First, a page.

Last Updated: December 7, 2011By Tags: , , ,

While watching the latest Pixar animated feature Up, it doesn’t take long to embark on one of the sweetest montage sequences you’ll ever see. In a matter of a few animated minutes, we watch Charles Frederickson age from a young boy through the entire thick-and-thin span of a marriage. It’s sweet, and it’s bittersweet, and it is full of the small, gentle things. Then he is an old man.

It’s a lovely, lovely sequence radiating the power of animation. If you’ve ever wondered about the bizarre human instinct for storytelling – why we have such a real emotional response from something we know is pretend – that feeling must stand in triplicate for Mickey Mouse and friends.

How does a wholly imaginary image affect us as if it were flesh and blood? (It also should bolster the thoughts of those who after Wall-E believe all Pixar personnel sit around watching Stanley Kubrick all day. It shares a touch of the Dave Bowman aging sequence at the end of 2001).

Up is an old-man’s adventure largely free of cynicism. The montage evolves and humanizes our elderly hero, bringing an emotional appeal to his curmudgeonly self. Even its get-off-my-lawn moments are dabbed in generosity. As a child, Charles (voiced by Ed Asner) falls in love with flying. From the magic of newsreels, he takes on an aviator hero.

The explorer disappears into the jungles of South America at a spot called Paradise Falls. Flight also becomes the path to his heart. He falls in love, and later marries, a girl who is just as passionate about the wild blue yonder. They plan to one day visit the Falls themselves.

Decades later, with bulldozers on the doorstep of his house, he finally decides to make the trip. His flight plan: attach thousands of birthday balloons to the top of his house and float away.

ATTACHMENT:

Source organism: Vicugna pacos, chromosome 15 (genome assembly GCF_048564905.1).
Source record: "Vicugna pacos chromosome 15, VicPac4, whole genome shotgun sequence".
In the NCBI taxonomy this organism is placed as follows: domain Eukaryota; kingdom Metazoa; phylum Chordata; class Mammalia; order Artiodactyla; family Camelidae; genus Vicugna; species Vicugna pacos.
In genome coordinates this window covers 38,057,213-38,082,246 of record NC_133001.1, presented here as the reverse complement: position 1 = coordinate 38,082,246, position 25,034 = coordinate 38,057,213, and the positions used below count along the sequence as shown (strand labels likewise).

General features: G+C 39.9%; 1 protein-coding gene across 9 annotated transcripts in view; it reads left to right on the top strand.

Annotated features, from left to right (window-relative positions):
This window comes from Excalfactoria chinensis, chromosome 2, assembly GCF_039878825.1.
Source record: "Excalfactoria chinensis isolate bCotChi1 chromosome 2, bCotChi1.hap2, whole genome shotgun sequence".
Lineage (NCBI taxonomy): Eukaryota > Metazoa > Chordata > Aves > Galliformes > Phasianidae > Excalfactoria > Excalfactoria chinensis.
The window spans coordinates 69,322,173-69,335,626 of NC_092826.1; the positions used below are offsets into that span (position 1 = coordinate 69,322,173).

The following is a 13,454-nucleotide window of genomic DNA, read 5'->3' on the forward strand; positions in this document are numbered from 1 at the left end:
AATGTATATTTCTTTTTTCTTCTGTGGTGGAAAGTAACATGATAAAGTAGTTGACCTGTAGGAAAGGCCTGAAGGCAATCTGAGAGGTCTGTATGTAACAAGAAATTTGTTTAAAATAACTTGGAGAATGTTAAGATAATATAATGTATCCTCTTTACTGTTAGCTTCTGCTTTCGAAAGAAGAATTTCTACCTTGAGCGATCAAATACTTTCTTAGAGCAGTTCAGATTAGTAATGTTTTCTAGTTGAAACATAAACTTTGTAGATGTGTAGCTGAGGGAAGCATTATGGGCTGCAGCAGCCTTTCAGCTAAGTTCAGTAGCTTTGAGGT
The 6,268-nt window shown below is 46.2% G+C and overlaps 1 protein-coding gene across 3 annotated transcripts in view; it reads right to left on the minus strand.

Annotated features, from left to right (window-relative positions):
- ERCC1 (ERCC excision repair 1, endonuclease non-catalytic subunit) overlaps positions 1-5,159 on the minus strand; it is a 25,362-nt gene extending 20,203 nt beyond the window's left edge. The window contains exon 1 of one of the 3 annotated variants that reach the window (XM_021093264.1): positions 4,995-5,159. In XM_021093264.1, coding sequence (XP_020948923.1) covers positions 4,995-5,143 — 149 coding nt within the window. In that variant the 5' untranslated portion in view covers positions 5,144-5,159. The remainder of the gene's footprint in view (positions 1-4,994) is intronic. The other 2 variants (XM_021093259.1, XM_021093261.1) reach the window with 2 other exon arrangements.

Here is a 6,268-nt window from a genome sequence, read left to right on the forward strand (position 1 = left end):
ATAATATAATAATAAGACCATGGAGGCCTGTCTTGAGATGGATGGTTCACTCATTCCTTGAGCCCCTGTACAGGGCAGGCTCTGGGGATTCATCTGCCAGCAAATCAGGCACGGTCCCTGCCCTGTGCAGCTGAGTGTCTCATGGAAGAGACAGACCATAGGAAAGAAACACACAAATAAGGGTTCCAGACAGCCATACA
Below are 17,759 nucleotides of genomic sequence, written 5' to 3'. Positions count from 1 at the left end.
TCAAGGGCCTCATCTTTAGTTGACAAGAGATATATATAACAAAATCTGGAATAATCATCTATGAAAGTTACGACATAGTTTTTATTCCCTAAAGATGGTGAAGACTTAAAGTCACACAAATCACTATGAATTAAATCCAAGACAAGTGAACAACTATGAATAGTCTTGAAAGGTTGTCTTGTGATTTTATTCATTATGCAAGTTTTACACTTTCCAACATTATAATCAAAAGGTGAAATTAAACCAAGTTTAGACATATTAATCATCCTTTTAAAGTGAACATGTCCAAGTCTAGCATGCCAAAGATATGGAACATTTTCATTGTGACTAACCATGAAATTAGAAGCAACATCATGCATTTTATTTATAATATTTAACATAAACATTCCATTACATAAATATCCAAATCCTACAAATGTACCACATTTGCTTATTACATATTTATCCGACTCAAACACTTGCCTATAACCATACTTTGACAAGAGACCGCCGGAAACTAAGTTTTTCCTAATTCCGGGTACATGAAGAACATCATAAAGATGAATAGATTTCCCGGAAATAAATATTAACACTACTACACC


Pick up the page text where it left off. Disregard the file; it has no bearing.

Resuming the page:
The curmudgeon is accidentally joined by the stowaway Russell, a dim but lovable eleven-year old who is a member of an organization called Wilderness Scouts. On the trail to the Falls, they share adventures with a giant popsicle-colored bird and a dog who can talk from a device on his collar. It’s hard to say you had a problem with a movie’s talking dogs. But there are about three talking dogs too many. One dog ends up with the voice of Alvin the Chipmunk. It breaks the spell, changing the tone from sweetness to ironic posturing.

The other error is tacking on an unneeded final action caper. By then, the film has already ended emotionally. However, these are minor blemishes for one of the more human films that you will see this year.

The unsurprising quality of the animation is instantly clear. Marvel at the realness of the spotlight falling from a dirigible. Or enjoy how a newsreel sequence seems just like an archived newsreel but one covering the lives of cartoon characters. This is part of the Pixar appeal.

Often their films do not feel like they have been “drawn” by human beings. They feel like films that come from the planet where the animated people live. When I say Up is my favorite recent Pixar film, it might not carry the same weight as if it were coming from other smitten critics. Ratatouille left me cold.

Perhaps I still feel bitter about the Plague. One day I expect to ask the same sort of questions about the political trendiness of Wall-E that I ask about Star Trek IV: What were we saving the whales from, again? But I do mean to pay Up a high compliment.

And it is hard to imagine anyone having anything but a good time.

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